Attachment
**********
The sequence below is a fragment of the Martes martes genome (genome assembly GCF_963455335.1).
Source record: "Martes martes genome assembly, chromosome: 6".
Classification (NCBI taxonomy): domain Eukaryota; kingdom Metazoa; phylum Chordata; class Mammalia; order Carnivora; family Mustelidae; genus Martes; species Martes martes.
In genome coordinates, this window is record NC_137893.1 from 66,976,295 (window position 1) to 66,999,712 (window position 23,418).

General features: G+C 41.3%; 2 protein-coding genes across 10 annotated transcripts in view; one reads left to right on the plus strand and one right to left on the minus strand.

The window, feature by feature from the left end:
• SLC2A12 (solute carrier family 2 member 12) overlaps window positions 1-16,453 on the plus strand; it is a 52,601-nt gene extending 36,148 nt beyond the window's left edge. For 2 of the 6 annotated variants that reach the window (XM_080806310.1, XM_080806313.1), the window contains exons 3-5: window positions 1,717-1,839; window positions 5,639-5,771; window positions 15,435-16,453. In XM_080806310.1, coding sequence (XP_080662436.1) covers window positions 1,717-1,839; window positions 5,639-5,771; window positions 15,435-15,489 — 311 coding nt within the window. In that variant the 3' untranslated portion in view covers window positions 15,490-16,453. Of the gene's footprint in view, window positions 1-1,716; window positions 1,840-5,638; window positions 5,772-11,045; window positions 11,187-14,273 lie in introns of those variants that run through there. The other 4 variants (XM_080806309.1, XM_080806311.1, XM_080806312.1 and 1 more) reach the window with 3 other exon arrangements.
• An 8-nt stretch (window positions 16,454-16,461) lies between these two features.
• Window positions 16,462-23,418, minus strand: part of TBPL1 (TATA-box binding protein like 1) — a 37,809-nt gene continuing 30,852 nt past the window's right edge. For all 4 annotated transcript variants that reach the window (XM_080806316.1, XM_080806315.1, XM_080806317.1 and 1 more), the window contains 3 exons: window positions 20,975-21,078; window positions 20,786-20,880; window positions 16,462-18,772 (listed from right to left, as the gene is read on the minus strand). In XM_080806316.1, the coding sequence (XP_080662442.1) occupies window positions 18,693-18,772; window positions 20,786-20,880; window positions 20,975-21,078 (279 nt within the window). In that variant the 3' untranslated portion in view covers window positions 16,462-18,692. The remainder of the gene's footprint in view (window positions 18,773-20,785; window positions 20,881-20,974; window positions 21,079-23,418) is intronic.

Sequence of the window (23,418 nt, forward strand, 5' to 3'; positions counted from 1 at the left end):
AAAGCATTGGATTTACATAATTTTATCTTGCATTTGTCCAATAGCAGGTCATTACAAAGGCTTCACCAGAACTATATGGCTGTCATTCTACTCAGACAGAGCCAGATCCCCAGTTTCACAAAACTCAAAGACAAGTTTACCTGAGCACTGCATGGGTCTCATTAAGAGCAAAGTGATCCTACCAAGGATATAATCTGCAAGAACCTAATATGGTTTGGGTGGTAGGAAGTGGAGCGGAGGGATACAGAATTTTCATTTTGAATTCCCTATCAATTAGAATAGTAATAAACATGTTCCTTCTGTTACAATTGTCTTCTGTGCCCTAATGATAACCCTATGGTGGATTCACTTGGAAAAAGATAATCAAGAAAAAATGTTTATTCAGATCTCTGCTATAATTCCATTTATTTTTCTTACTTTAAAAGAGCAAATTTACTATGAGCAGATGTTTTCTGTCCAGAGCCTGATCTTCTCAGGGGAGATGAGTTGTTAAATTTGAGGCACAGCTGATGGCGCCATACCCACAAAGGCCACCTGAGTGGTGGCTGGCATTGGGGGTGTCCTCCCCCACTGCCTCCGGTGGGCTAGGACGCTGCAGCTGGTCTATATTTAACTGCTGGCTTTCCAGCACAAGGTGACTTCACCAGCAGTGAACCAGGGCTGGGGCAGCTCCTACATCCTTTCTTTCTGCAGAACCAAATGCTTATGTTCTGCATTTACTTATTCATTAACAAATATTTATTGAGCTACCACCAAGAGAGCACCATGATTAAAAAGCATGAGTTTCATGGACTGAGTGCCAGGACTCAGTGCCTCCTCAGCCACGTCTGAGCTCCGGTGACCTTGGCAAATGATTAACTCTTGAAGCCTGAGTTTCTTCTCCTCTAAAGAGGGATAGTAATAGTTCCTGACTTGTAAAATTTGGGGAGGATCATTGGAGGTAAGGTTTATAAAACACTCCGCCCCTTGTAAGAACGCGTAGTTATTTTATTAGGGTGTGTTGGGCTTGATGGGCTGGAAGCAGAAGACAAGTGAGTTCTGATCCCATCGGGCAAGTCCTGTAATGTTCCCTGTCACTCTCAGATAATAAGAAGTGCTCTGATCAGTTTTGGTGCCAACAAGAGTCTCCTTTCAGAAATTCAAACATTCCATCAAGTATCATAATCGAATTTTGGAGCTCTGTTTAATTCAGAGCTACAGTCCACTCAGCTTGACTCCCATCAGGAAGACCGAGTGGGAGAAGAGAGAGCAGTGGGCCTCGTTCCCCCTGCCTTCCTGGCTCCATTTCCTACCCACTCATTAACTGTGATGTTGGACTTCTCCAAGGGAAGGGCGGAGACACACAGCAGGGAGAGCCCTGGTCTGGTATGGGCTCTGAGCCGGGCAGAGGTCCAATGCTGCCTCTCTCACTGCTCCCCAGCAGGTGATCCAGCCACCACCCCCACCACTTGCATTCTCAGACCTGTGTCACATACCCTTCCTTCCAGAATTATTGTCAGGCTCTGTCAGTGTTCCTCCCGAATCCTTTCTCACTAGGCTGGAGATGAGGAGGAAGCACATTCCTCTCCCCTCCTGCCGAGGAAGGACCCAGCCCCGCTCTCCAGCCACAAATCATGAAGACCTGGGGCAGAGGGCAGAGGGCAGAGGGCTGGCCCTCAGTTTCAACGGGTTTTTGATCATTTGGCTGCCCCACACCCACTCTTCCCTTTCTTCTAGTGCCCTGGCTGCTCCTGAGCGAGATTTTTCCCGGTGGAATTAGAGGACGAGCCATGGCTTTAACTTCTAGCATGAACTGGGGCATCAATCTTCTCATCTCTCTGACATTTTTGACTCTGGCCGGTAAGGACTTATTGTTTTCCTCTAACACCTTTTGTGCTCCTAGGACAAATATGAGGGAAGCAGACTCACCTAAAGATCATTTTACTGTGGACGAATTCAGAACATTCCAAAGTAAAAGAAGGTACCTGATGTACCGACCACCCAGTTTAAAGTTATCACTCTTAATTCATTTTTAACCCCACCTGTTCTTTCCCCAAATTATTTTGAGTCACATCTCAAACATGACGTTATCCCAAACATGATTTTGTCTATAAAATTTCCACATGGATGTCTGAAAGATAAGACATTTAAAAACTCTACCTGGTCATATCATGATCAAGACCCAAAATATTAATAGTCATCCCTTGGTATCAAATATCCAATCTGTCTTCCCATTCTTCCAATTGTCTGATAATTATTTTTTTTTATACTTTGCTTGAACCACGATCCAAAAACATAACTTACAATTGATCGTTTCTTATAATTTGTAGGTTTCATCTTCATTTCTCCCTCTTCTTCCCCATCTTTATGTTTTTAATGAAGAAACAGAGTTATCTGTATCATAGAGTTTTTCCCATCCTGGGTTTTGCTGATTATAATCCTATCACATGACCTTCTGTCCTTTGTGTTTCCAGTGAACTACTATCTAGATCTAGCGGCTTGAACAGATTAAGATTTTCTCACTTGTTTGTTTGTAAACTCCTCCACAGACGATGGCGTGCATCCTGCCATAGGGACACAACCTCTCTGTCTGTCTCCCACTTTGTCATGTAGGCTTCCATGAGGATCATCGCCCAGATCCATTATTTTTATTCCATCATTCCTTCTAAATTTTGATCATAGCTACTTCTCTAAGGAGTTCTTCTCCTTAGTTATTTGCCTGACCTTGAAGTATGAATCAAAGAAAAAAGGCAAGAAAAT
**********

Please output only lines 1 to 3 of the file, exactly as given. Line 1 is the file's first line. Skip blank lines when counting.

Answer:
The sequence below is a fragment of the Martes martes genome (genome assembly GCF_963455335.1).
Source record: "Martes martes genome assembly, chromosome: 6".
Classification (NCBI taxonomy): domain Eukaryota; kingdom Metazoa; phylum Chordata; class Mammalia; order Carnivora; family Mustelidae; genus Martes; species Martes martes.